Even before I wrote the first article on The Mexico City Marathon: Thousands Accused of Cheating At The Mexico City Marathon, I had heard the suggestions that the runners were not cheating for Boston or to brag about their times. “They did it for the medal”
I did not report on this theory initially. The reason is that I had not ruled out some sort of systematic timing failure. I, like many, had a difficult time coming to grips with 5000 + runners crossing the finish line without having run the entire 26.2 miles.
Things started to become clearer shortly after I posted the follow up: Over 5000 Disqualified From The Mexico City Marathon. I mentioned in that article an anomaly related to the large numbers of runners that are show that their chip start was at the exact same time as the gun start.
Chip Time = Gun Time
In a chip timed marathon, you expect that nearly all runners will have a chip time less than the gun time. This is because for non elite runners, times are measured from the time when the runner crosses the start mat.
4608 runners appeared in the initial results with a Chip Time equaling their gun time. Typically this would be seen if a runner did not register at the start, but registered at mats along the course or at the finish.
I started to look at these runners more closely (nearly all were on the list of disqualified runners). I looked at missed mats for these runners:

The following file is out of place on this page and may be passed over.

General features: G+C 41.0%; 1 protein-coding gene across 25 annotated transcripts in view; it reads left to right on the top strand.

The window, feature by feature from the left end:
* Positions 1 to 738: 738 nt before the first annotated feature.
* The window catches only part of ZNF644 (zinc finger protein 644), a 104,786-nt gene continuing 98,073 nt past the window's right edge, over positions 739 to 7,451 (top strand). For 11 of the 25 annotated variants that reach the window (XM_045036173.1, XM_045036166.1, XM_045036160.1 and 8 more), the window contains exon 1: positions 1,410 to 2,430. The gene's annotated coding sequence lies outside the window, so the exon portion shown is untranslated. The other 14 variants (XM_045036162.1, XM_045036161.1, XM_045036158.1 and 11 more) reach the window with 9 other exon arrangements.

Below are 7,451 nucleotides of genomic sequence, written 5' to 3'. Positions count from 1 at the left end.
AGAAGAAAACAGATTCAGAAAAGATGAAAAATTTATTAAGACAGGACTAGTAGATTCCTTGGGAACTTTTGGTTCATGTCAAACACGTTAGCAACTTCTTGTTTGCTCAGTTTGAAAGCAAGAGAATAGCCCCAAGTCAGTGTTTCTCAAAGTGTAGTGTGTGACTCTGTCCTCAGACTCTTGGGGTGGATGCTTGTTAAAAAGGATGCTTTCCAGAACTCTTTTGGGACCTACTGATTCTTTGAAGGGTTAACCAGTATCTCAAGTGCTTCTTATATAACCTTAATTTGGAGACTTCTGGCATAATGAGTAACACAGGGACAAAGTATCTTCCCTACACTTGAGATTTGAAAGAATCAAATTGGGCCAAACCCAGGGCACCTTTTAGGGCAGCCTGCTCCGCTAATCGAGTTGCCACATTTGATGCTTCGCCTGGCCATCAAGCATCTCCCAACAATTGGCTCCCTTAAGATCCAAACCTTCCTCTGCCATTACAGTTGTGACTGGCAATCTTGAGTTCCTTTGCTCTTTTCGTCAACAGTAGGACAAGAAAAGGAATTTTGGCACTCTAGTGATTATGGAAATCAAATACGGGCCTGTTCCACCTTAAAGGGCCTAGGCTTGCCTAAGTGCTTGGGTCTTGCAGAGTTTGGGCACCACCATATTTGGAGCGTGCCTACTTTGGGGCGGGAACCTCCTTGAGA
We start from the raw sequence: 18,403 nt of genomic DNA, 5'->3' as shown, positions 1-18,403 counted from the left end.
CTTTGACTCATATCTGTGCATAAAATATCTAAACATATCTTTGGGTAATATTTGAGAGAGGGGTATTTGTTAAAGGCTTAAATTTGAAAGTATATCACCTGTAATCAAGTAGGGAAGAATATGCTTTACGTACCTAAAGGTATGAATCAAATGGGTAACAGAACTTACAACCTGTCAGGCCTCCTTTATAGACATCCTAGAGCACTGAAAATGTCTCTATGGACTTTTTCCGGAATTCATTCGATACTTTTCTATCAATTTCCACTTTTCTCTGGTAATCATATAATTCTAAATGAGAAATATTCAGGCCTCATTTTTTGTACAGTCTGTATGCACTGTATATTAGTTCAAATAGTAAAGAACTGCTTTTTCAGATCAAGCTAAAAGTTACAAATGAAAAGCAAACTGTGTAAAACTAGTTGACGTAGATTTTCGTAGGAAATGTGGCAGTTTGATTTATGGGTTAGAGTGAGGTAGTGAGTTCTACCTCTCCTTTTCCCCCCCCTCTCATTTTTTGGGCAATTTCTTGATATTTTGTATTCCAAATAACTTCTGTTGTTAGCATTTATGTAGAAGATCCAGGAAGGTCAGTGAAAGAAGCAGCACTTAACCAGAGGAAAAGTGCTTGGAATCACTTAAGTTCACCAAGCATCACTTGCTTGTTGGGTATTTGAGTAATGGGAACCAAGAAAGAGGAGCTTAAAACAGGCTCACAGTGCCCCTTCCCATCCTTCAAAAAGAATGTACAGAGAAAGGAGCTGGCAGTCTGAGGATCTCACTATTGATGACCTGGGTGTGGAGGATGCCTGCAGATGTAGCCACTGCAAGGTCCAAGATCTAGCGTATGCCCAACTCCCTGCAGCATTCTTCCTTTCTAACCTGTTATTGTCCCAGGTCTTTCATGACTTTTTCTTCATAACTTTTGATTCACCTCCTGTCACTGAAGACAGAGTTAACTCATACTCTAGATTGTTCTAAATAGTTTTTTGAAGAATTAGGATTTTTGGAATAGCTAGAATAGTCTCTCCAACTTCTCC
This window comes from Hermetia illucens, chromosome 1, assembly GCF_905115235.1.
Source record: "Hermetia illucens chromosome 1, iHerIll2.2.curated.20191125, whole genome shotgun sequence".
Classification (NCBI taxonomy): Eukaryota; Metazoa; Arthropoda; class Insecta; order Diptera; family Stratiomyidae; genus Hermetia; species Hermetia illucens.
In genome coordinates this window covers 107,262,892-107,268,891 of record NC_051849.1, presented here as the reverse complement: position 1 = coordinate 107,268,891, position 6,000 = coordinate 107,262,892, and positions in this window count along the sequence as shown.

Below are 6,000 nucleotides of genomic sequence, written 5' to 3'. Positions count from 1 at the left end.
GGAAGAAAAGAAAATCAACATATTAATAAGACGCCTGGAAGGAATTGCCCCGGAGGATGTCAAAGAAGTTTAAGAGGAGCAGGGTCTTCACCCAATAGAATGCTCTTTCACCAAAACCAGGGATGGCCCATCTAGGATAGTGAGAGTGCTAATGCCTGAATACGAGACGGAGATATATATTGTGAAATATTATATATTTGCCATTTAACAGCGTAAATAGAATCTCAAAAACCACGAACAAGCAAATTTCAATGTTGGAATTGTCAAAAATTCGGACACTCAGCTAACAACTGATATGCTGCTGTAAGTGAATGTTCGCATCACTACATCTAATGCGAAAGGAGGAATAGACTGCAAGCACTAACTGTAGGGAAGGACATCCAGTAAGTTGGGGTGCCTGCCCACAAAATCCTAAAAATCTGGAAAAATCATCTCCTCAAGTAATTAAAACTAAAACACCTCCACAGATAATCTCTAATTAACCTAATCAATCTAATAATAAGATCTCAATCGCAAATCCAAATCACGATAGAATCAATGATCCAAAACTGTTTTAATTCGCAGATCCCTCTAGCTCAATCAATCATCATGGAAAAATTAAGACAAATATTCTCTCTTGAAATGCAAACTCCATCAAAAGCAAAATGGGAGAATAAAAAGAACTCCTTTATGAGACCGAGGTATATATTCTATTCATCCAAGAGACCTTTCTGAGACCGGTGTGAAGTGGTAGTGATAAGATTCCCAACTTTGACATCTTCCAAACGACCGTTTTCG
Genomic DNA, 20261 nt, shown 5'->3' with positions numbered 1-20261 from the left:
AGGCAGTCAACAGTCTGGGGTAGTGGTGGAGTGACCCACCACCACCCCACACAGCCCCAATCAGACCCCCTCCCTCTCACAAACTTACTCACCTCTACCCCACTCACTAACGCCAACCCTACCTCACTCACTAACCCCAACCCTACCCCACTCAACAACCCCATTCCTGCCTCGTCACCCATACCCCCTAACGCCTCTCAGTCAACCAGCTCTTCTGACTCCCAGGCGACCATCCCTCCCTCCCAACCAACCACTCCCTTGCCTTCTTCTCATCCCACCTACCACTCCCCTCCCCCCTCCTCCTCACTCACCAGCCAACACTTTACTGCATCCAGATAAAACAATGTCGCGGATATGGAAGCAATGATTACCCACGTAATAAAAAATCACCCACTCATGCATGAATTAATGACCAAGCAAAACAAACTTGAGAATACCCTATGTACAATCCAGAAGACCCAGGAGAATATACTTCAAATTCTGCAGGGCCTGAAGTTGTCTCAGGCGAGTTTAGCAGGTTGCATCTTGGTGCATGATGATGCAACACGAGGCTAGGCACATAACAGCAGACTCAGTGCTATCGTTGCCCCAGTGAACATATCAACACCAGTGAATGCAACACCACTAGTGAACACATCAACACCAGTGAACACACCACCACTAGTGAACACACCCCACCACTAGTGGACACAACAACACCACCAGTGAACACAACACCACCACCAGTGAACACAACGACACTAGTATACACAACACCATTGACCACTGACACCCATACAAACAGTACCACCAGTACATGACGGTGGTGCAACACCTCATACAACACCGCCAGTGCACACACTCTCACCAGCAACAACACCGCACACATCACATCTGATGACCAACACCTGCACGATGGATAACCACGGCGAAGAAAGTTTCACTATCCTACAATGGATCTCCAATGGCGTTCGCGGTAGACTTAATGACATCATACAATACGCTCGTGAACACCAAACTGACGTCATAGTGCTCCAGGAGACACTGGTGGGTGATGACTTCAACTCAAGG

The pattern is clear and the conclusion is apparent: The vast majority of these runners did not cross the starting line at all: They jumped in at various points along the course. At every interval, more of these runners showed up on the course.
There is also anecdotal evidence to support this happening:
The above photo, taken from the lead car shows runners walking along the side of the course. It also provides important confirmation in that the runner pictured was creditted with crossing the starting mat line the moment the gun sounded. The woman in front missed the first two intermediate timing mats. Her first registered time came at 15k (She was disqualified).
“They Did it For The Medal”
Of course, I cannot speak to the motivation of all the disqualified runners, but many have posted and contacted me regarding the likely motivation: the medal.
For the past 5 years, finishers have received a single letter to spell “Mexico”. This year they received the “C”. I have received multiple examples of runners who have been disqualified with their medals. Next year is the final year – runners will receive the ‘O”. It has been reported that the race will send 1 missing letter to anyone that asks for it to fill out their collection if they did not compete in one year. While this may cut down on cheating – it is a slap in the face to those that worked legitimately for their medals.
Why does it matter?
Does it really matter if most of these runners just wanted the medal to help complete their collection? Yes it does.
Beyond the distaste that taking a medal that wasn’t earned, it is still an issue.
You have thousands of runners jumping on the course at various intervals. The majority of runners were attempting to run a legitimate race. They were racing for personal records, or perhaps a Boston qualifying time. It is to the detriment to these runners putting forth a legitimate effort that they potentially have to deal with slower runners jumping on the course ahead of them.